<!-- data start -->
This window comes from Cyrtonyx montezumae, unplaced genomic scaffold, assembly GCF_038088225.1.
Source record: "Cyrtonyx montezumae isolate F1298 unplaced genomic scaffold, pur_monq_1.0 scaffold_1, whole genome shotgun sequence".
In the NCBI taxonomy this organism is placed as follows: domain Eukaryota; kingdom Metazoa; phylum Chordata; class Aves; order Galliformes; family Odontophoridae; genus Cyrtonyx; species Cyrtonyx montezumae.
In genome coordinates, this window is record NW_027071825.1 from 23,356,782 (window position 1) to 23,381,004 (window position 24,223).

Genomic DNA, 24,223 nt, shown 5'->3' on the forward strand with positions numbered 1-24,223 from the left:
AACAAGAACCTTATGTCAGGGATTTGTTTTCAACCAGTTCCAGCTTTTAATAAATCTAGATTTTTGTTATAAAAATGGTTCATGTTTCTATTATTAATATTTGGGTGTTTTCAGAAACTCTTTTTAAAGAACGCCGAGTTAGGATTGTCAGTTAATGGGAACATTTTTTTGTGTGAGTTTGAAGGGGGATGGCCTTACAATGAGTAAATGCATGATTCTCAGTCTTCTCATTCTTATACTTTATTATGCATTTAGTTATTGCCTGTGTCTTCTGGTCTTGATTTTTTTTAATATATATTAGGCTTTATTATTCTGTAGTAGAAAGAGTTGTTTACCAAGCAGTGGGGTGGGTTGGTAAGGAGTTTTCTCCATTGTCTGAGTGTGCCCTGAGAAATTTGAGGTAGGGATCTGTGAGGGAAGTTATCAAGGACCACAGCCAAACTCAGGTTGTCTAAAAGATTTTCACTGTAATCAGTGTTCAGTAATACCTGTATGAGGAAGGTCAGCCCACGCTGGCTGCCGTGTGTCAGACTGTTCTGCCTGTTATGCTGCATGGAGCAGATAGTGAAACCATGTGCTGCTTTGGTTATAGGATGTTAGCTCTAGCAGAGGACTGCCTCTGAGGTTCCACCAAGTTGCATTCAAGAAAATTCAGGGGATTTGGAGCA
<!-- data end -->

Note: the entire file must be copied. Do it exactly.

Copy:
This window comes from Cyrtonyx montezumae, unplaced genomic scaffold, assembly GCF_038088225.1.
Source record: "Cyrtonyx montezumae isolate F1298 unplaced genomic scaffold, pur_monq_1.0 scaffold_1, whole genome shotgun sequence".
In the NCBI taxonomy this organism is placed as follows: domain Eukaryota; kingdom Metazoa; phylum Chordata; class Aves; order Galliformes; family Odontophoridae; genus Cyrtonyx; species Cyrtonyx montezumae.
In genome coordinates, this window is record NW_027071825.1 from 23,356,782 (window position 1) to 23,381,004 (window position 24,223).

Genomic DNA, 24,223 nt, shown 5'->3' on the forward strand with positions numbered 1-24,223 from the left:
AACAAGAACCTTATGTCAGGGATTTGTTTTCAACCAGTTCCAGCTTTTAATAAATCTAGATTTTTGTTATAAAAATGGTTCATGTTTCTATTATTAATATTTGGGTGTTTTCAGAAACTCTTTTTAAAGAACGCCGAGTTAGGATTGTCAGTTAATGGGAACATTTTTTTGTGTGAGTTTGAAGGGGGATGGCCTTACAATGAGTAAATGCATGATTCTCAGTCTTCTCATTCTTATACTTTATTATGCATTTAGTTATTGCCTGTGTCTTCTGGTCTTGATTTTTTTTAATATATATTAGGCTTTATTATTCTGTAGTAGAAAGAGTTGTTTACCAAGCAGTGGGGTGGGTTGGTAAGGAGTTTTCTCCATTGTCTGAGTGTGCCCTGAGAAATTTGAGGTAGGGATCTGTGAGGGAAGTTATCAAGGACCACAGCCAAACTCAGGTTGTCTAAAAGATTTTCACTGTAATCAGTGTTCAGTAATACCTGTATGAGGAAGGTCAGCCCACGCTGGCTGCCGTGTGTCAGACTGTTCTGCCTGTTATGCTGCATGGAGCAGATAGTGAAACCATGTGCTGCTTTGGTTATAGGATGTTAGCTCTAGCAGAGGACTGCCTCTGAGGTTCCACCAAGTTGCATTCAAGAAAATTCAGGGGATTTGGAGCA